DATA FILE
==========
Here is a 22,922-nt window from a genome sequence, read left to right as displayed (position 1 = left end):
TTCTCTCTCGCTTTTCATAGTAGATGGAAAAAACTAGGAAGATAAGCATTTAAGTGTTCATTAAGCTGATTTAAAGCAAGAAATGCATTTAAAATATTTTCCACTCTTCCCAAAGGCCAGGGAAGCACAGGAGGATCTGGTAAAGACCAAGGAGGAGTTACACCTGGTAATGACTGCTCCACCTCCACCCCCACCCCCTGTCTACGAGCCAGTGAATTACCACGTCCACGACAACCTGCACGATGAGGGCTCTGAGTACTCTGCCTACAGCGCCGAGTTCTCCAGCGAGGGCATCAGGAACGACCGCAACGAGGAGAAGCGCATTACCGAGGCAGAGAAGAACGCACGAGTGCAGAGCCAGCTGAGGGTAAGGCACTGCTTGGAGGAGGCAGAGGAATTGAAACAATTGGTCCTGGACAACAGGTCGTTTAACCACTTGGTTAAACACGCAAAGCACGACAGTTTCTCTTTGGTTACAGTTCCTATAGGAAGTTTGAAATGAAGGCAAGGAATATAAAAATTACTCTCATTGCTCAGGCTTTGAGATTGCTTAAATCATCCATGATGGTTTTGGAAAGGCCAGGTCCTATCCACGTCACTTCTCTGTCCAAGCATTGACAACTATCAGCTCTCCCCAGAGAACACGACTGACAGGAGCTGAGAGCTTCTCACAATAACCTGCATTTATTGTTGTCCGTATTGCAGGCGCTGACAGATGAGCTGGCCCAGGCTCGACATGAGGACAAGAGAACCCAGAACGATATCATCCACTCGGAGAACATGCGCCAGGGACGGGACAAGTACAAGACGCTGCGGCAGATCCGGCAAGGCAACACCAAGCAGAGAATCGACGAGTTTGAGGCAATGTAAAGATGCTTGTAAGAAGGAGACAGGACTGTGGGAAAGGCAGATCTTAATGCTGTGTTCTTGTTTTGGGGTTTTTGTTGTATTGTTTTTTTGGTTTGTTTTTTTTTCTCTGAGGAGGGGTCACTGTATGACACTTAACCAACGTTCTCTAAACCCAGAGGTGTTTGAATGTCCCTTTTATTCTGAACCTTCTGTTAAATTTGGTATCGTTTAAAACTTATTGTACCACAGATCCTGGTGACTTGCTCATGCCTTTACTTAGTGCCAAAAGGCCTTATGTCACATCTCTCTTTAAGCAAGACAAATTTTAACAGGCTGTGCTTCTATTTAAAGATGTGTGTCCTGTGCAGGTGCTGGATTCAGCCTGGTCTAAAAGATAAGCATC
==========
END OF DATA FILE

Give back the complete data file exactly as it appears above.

Here is a 22,922-nt window from a genome sequence, read left to right as displayed (position 1 = left end):
TTCTCTCTCGCTTTTCATAGTAGATGGAAAAAACTAGGAAGATAAGCATTTAAGTGTTCATTAAGCTGATTTAAAGCAAGAAATGCATTTAAAATATTTTCCACTCTTCCCAAAGGCCAGGGAAGCACAGGAGGATCTGGTAAAGACCAAGGAGGAGTTACACCTGGTAATGACTGCTCCACCTCCACCCCCACCCCCTGTCTACGAGCCAGTGAATTACCACGTCCACGACAACCTGCACGATGAGGGCTCTGAGTACTCTGCCTACAGCGCCGAGTTCTCCAGCGAGGGCATCAGGAACGACCGCAACGAGGAGAAGCGCATTACCGAGGCAGAGAAGAACGCACGAGTGCAGAGCCAGCTGAGGGTAAGGCACTGCTTGGAGGAGGCAGAGGAATTGAAACAATTGGTCCTGGACAACAGGTCGTTTAACCACTTGGTTAAACACGCAAAGCACGACAGTTTCTCTTTGGTTACAGTTCCTATAGGAAGTTTGAAATGAAGGCAAGGAATATAAAAATTACTCTCATTGCTCAGGCTTTGAGATTGCTTAAATCATCCATGATGGTTTTGGAAAGGCCAGGTCCTATCCACGTCACTTCTCTGTCCAAGCATTGACAACTATCAGCTCTCCCCAGAGAACACGACTGACAGGAGCTGAGAGCTTCTCACAATAACCTGCATTTATTGTTGTCCGTATTGCAGGCGCTGACAGATGAGCTGGCCCAGGCTCGACATGAGGACAAGAGAACCCAGAACGATATCATCCACTCGGAGAACATGCGCCAGGGACGGGACAAGTACAAGACGCTGCGGCAGATCCGGCAAGGCAACACCAAGCAGAGAATCGACGAGTTTGAGGCAATGTAAAGATGCTTGTAAGAAGGAGACAGGACTGTGGGAAAGGCAGATCTTAATGCTGTGTTCTTGTTTTGGGGTTTTTGTTGTATTGTTTTTTTGGTTTGTTTTTTTTTCTCTGAGGAGGGGTCACTGTATGACACTTAACCAACGTTCTCTAAACCCAGAGGTGTTTGAATGTCCCTTTTATTCTGAACCTTCTGTTAAATTTGGTATCGTTTAAAACTTATTGTACCACAGATCCTGGTGACTTGCTCATGCCTTTACTTAGTGCCAAAAGGCCTTATGTCACATCTCTCTTTAAGCAAGACAAATTTTAACAGGCTGTGCTTCTATTTAAAGATGTGTGTCCTGTGCAGGTGCTGGATTCAGCCTGGTCTAAAAGATAAGCATC